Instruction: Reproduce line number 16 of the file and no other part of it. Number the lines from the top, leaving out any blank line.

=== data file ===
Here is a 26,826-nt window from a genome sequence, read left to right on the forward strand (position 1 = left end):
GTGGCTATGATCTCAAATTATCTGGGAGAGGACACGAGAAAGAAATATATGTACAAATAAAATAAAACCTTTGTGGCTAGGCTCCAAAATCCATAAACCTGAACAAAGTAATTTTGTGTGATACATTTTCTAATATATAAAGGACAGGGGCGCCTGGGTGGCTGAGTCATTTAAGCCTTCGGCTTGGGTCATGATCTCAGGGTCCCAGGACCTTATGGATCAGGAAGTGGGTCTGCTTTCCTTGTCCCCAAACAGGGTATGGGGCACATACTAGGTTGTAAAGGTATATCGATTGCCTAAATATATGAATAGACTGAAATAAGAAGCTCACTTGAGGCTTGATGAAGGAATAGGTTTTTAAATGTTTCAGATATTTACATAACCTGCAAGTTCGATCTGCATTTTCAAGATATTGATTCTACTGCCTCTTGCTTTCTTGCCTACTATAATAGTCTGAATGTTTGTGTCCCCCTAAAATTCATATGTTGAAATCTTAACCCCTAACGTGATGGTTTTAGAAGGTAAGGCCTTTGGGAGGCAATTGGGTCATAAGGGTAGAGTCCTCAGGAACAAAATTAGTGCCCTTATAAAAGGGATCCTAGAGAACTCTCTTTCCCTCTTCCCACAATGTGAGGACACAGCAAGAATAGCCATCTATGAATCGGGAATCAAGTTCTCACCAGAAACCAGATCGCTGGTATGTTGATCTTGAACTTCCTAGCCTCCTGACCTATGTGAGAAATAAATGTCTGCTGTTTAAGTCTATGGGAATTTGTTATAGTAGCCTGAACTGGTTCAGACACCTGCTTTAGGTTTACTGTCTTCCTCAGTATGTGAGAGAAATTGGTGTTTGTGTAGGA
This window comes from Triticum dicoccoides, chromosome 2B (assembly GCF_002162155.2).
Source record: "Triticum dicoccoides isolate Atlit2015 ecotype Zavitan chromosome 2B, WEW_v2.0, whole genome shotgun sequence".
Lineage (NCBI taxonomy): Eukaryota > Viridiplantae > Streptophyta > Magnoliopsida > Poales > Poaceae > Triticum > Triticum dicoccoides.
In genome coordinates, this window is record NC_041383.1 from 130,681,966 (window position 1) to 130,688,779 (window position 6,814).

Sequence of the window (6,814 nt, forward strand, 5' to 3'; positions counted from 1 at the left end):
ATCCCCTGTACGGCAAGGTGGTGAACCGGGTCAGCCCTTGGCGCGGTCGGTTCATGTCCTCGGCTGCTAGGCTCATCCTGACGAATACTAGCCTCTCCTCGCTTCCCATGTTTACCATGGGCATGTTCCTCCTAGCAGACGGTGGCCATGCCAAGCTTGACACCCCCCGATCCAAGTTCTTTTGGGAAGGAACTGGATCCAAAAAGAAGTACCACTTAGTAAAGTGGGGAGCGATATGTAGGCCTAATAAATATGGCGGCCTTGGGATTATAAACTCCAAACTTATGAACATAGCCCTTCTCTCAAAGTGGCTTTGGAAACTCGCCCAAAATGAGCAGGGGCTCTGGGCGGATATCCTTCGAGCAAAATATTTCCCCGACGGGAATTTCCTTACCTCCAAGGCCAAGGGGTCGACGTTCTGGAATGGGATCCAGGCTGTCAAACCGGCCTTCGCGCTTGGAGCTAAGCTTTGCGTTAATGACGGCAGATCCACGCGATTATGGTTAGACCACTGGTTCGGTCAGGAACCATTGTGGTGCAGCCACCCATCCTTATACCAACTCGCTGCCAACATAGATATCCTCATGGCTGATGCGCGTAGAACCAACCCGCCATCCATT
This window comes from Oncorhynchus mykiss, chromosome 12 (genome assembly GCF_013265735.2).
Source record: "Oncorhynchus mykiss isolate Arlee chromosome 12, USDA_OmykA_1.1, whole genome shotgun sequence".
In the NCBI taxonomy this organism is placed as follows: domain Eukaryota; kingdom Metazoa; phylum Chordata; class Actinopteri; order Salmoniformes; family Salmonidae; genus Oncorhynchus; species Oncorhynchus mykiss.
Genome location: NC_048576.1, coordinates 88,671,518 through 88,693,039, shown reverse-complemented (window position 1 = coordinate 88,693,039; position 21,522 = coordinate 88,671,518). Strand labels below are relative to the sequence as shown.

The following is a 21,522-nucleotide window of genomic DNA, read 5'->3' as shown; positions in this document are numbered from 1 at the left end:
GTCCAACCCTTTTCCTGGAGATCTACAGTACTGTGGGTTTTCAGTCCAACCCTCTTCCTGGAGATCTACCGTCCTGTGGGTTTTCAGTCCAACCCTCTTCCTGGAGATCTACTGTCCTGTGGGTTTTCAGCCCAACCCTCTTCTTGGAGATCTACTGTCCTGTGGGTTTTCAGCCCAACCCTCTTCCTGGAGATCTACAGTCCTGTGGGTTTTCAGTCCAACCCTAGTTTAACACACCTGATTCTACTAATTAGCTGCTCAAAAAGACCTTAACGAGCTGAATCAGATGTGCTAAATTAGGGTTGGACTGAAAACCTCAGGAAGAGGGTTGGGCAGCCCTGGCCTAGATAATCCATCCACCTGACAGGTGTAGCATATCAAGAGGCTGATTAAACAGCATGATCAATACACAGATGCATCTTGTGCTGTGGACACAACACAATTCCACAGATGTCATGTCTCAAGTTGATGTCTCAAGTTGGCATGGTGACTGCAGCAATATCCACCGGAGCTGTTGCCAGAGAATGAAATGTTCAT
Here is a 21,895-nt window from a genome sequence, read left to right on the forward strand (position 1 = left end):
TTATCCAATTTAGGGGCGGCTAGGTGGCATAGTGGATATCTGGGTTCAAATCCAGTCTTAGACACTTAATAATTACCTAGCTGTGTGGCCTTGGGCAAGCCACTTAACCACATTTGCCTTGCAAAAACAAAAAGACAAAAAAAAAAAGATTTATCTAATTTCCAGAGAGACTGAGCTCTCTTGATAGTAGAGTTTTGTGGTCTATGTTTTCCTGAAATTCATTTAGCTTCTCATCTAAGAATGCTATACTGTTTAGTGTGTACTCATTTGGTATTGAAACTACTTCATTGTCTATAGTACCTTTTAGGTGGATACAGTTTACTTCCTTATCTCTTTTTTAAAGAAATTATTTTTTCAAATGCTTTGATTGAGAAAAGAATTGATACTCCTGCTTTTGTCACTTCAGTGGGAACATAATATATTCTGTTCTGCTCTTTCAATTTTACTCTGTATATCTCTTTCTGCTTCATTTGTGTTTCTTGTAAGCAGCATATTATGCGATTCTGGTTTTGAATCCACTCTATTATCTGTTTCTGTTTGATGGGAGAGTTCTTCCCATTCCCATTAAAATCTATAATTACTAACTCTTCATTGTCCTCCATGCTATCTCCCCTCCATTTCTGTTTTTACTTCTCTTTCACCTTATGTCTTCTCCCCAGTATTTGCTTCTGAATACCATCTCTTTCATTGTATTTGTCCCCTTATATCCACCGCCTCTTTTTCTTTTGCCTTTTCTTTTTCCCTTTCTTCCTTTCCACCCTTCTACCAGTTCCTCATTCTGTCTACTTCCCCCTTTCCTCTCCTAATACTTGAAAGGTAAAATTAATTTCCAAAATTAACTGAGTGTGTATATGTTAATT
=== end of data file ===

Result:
TTATCCAATTTAGGGGCGGCTAGGTGGCATAGTGGATATCTGGGTTCAAATCCAGTCTTAGACACTTAATAATTACCTAGCTGTGTGGCCTTGGGCAAGCCACTTAACCACATTTGCCTTGCAAAAACAAAAAGACAAAAAAAAAAAGATTTATCTAATTTCCAGAGAGACTGAGCTCTCTTGATAGTAGAGTTTTGTGGTCTATGTTTTCCTGAAATTCATTTAGCTTCTCATCTAAGAATGCTATACTGTTTAGTGTGTACTCATTTGGTATTGAAACTACTTCATTGTCTATAGTACCTTTTAGGTGGATACAGTTTACTTCCTTATCTCTTTTTTAAAGAAATTATTTTTTCAAATGCTTTGATTGAGAAAAGAATTGATACTCCTGCTTTTGTCACTTCAGTGGGAACATAATATATTCTGTTCTGCTCTTTCAATTTTACTCTGTATATCTCTTTCTGCTTCATTTGTGTTTCTTGTAAGCAGCATATTATGCGATTCTGGTTTTGAATCCACTCTATTATCTGTTTCTGTTTGATGGGAGAGTTCTTCCCATTCCCATTAAAATCTATAATTACTAACTCTTCATTGTCCTCCATGCTATCTCCCCTCCATTTCTGTTTTTACTTCTCTTTCACCTTATGTCTTCTCCCCAGTATTTGCTTCTGAATACCATCTCTTTCATTGTATTTGTCCCCTTATATCCACCGCCTCTTTTTCTTTTGCCTTTTCTTTTTCCCTTTCTTCCTTTCCACCCTTCTACCAGTTCCTCATTCTGTCTACTTCCCCCTTTCCTCTCCTAATACTTGAAAGGTAAAATTAATTTCCAAAATTAACTGAGTGTGTATATGTTAATT